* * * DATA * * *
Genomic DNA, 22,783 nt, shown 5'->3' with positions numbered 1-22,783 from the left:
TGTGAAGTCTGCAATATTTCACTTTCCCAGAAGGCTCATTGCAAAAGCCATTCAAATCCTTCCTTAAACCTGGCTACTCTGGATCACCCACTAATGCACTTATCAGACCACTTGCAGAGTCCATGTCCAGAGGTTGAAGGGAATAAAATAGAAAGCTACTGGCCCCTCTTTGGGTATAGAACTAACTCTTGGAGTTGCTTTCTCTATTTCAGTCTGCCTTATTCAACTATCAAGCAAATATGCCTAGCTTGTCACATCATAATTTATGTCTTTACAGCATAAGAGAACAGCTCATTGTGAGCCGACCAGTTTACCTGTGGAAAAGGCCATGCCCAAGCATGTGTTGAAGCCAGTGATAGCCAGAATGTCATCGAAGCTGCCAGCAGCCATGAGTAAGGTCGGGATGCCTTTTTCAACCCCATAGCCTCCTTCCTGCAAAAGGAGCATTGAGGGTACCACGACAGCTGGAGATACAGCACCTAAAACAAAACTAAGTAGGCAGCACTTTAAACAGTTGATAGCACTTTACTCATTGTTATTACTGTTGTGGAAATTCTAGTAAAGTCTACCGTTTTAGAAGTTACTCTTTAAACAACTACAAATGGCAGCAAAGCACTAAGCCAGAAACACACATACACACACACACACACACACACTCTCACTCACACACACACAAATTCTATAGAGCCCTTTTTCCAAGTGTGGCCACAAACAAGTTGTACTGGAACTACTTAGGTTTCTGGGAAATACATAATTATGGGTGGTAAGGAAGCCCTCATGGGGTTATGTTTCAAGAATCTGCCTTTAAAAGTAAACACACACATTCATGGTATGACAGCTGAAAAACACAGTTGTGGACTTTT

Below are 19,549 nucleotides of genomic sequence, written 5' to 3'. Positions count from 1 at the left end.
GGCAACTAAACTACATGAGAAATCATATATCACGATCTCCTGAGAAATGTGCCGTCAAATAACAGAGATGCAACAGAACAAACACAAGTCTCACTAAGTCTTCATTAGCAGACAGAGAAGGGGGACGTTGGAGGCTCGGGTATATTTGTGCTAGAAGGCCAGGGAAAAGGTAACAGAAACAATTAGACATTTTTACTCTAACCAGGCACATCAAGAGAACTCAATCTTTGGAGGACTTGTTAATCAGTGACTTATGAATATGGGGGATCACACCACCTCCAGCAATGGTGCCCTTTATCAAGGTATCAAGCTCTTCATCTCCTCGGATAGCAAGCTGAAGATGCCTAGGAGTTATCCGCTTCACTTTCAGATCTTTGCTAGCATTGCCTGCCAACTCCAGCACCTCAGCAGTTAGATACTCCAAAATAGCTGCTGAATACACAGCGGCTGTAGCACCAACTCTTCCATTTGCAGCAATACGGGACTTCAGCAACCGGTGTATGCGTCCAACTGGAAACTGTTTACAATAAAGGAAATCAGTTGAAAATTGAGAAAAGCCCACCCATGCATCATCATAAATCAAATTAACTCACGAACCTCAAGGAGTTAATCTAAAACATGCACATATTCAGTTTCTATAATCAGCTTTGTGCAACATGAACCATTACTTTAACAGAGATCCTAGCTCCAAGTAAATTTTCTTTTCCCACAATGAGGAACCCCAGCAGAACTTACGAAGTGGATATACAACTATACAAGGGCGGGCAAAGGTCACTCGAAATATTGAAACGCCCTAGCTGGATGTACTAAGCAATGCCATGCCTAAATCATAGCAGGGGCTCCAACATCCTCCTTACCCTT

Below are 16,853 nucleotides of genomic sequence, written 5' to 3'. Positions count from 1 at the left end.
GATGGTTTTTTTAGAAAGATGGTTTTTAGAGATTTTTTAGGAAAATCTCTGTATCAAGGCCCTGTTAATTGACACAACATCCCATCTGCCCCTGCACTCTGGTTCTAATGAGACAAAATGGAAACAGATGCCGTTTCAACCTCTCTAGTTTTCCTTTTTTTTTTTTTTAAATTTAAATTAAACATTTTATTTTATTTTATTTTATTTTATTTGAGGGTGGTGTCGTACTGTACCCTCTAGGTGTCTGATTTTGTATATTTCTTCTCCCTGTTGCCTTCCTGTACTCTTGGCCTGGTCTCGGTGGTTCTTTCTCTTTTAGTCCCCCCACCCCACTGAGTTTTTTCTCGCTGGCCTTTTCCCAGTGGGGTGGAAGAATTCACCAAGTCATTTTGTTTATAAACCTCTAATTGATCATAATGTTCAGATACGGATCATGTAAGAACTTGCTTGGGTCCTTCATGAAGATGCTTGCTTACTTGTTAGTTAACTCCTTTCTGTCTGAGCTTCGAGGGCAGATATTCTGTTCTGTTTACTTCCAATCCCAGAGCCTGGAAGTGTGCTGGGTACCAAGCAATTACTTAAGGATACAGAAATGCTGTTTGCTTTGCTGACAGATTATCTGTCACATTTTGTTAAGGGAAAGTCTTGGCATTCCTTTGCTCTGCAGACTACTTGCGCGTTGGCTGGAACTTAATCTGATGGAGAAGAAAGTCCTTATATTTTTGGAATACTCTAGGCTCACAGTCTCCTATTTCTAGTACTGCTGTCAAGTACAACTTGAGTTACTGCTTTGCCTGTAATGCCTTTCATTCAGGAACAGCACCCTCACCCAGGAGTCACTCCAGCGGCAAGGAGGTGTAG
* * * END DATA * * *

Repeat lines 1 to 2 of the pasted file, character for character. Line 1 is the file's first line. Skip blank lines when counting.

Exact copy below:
Genomic DNA, 22,783 nt, shown 5'->3' with positions numbered 1-22,783 from the left:
TGTGAAGTCTGCAATATTTCACTTTCCCAGAAGGCTCATTGCAAAAGCCATTCAAATCCTTCCTTAAACCTGGCTACTCTGGATCACCCACTAATGCACTTATCAGACCACTTGCAGAGTCCATGTCCAGAGGTTGAAGGGAATAAAATAGAAAGCTACTGGCCCCTCTTTGGGTATAGAACTAACTCTTGGAGTTGCTTTCTCTATTTCAGTCTGCCTTATTCAACTATCAAGCAAATATGCCTAGCTTGTCACATCATAATTTATGTCTTTACAGCATAAGAGAACAGCTCATTGTGAGCCGACCAGTTTACCTGTGGAAAAGGCCATGCCCAAGCATGTGTTGAAGCCAGTGATAGCCAGAATGTCATCGAAGCTGCCAGCAGCCATGAGTAAGGTCGGGATGCCTTTTTCAACCCCATAGCCTCCTTCCTGCAAAAGGAGCATTGAGGGTACCACGACAGCTGGAGATACAGCACCTAAAACAAAACTAAGTAGGCAGCACTTTAAACAGTTGATAGCACTTTACTCATTGTTATTACTGTTGTGGAAATTCTAGTAAAGTCTACCGTTTTAGAAGTTACTCTTTAAACAACTACAAATGGCAGCAAAGCACTAAGCCAGAAACACACATACACACACACACACACACACACTCTCACTCACACACACACAAATTCTATAGAGCCCTTTTTCCAAGTGTGGCCACAAACAAGTTGTACTGGAACTACTTAGGTTTCTGGGAAATACATAATTATGGGTGGTAAGGAAGCCCTCATGGGGTTATGTTTCAAGAATCTGCCTTTAAAAGTAAACACACACATTCATGGTATGACAGCTGAAAAACACAGTTGTGGACTTTT